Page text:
UnitedHealth Group delivered a better-than-expected first quarter and raised its 2022 forecast, as growth in Medicare Advantage and care delivery once again helped the health care giant.

The nation’s largest health insurance provider said Thursday that enrollment in its Medicare Advantage plans grew nearly 9% to about 6.9 million people, and the company also booked growth in other government-funded coverage. Its larger commercial enrollment stayed nearly flat.

UnitedHealth is the biggest provider of Medicare Advantage plans, which are privately run versions of the federally funded Medicare program.

The company runs UnitedHealthcare, a health insurance business that covers more than 50 million people mostly in the United States. It also has been squeezing more growth out of its Optum segment, which runs one of the nation’s largest pharmacy benefit managers and a growing number of clinics and urgent care and surgery centers.

First-quarter operating earnings, which don’t count interest expense and taxes, slid for the company’s health insurance business but jumped almost 20% to $3.2 billion for Optum compared to last year.

UnitedHealth said the revenue it drew per customer from its care-providing Optum Health business grew by 33% as the company expanded deeper into value-based care. That involves reimbursing doctors based more on the patient’s health instead of for each service provided.

UnitedHealth and competitors like the drugstore chains CVS Health and Walgreens are all trying to become regular sources of care for more customers, especially those with Medicare Advantage plans.

The idea is that regular care will keep patients with chronic health problems like diabetes healthy and out of expensive hospitals. It’s an approach gaining favor with bill payers like insurers and employers.

Overall, UnitedHealth earnings grew more than 3% to $5.03 billion in the first quarter, even though the company’s largest expense, medical costs, climbed 17%.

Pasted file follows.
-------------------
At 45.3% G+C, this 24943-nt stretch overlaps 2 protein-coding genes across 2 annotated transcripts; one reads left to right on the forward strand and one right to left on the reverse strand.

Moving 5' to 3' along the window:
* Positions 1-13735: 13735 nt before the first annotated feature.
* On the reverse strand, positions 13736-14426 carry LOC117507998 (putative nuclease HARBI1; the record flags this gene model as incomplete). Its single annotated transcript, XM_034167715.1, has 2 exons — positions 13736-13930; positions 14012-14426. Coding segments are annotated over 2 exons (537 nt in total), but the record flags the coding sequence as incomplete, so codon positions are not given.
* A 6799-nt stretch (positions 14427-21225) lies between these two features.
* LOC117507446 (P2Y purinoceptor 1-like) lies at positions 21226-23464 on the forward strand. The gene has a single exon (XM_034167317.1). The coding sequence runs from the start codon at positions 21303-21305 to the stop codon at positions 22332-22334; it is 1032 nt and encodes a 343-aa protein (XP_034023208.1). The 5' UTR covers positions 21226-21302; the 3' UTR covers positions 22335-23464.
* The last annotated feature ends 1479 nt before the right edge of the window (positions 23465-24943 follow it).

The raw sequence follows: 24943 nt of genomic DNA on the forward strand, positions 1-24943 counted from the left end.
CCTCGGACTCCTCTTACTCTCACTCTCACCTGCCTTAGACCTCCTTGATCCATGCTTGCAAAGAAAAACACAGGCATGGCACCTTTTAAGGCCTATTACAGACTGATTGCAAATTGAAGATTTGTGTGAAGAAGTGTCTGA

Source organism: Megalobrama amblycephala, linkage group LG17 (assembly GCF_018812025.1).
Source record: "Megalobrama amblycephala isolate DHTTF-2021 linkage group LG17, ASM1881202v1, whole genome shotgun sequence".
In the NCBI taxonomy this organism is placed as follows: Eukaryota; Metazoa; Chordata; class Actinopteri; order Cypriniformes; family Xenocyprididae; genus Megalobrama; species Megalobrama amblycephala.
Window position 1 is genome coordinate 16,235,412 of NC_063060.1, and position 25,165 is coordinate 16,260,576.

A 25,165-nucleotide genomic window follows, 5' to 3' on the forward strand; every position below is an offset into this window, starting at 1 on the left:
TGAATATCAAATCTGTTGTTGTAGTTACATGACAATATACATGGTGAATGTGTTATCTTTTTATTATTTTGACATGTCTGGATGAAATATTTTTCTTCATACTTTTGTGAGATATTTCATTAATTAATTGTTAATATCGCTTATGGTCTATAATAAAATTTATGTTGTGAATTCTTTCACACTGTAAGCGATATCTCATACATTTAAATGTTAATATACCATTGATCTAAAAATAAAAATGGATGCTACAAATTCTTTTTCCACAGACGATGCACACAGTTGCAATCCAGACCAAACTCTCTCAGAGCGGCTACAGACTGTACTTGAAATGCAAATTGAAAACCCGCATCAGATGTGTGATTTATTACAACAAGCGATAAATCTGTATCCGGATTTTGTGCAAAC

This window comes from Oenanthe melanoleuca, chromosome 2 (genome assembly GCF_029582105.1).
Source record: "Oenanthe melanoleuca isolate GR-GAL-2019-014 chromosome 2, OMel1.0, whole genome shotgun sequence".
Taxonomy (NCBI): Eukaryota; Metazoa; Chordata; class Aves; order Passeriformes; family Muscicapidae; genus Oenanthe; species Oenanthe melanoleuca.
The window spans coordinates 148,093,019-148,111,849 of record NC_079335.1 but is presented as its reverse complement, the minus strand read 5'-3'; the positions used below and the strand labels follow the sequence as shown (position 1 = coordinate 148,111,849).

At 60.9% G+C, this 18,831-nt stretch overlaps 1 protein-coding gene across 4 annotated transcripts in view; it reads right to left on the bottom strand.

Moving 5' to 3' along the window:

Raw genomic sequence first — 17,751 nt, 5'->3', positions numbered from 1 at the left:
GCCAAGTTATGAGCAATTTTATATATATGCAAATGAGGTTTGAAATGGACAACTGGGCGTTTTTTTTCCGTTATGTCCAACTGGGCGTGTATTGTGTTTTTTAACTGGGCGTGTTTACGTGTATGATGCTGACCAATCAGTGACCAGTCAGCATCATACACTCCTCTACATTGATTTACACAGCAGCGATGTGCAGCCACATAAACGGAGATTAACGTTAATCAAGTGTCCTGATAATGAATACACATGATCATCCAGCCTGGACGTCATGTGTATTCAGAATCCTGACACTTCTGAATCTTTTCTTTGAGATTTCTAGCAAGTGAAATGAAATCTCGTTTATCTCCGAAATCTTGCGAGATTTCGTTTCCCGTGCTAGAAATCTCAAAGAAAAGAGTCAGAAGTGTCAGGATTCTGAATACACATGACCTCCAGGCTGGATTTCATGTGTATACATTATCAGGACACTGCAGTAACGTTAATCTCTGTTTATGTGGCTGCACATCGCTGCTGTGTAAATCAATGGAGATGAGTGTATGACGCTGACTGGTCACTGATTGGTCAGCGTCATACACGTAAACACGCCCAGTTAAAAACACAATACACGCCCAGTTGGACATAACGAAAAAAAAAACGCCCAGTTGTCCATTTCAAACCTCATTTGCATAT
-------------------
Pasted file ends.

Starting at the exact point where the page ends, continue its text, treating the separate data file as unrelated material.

Company leaders told analysts Thursday morning that UnitedHealth started the quarter with about 40,000 COVID-19 hospitalizations in January. That marked the highest total of any month since the pandemic started more than two years ago.

That total then dwindled to about 2,000 hospitalizations by March, as the omicron surge of virus faded.

UnitedHealth’s adjusted results totaled $5.49 per share in the first quarter, and total revenue jumped more than 14% to $80.1 billion.

Analysts expected, on average, earnings of $5.36 per share on $78.73 billion in revenue in the second quarter, according to FactSet.

For the full year, UnitedHealth now expects adjusted earnings of $21.20 to $21.70 per share. That’s an increase of 10 cents on both ends of the range from a forecast it laid out late last year.

FactSet says analysts expect earnings of $21.61 per share for 2022.

UnitedHealth’s forecast hike was conservative compared to how much the company beat first-quarter expectations, Jefferies analyst David Windley said in a research note. But he added that this was expected given the unknown nature of the pandemic.

Shares of Minnetonka, Minnesota-based UnitedHealth Group Inc. climbed slightly to $538.09 in Thursday afternoon trading. The Dow Jones Industrial Average, of which UnitedHealth is a component, also rose slightly.

UnitedHealth’s share price has more than doubled over the past couple years.

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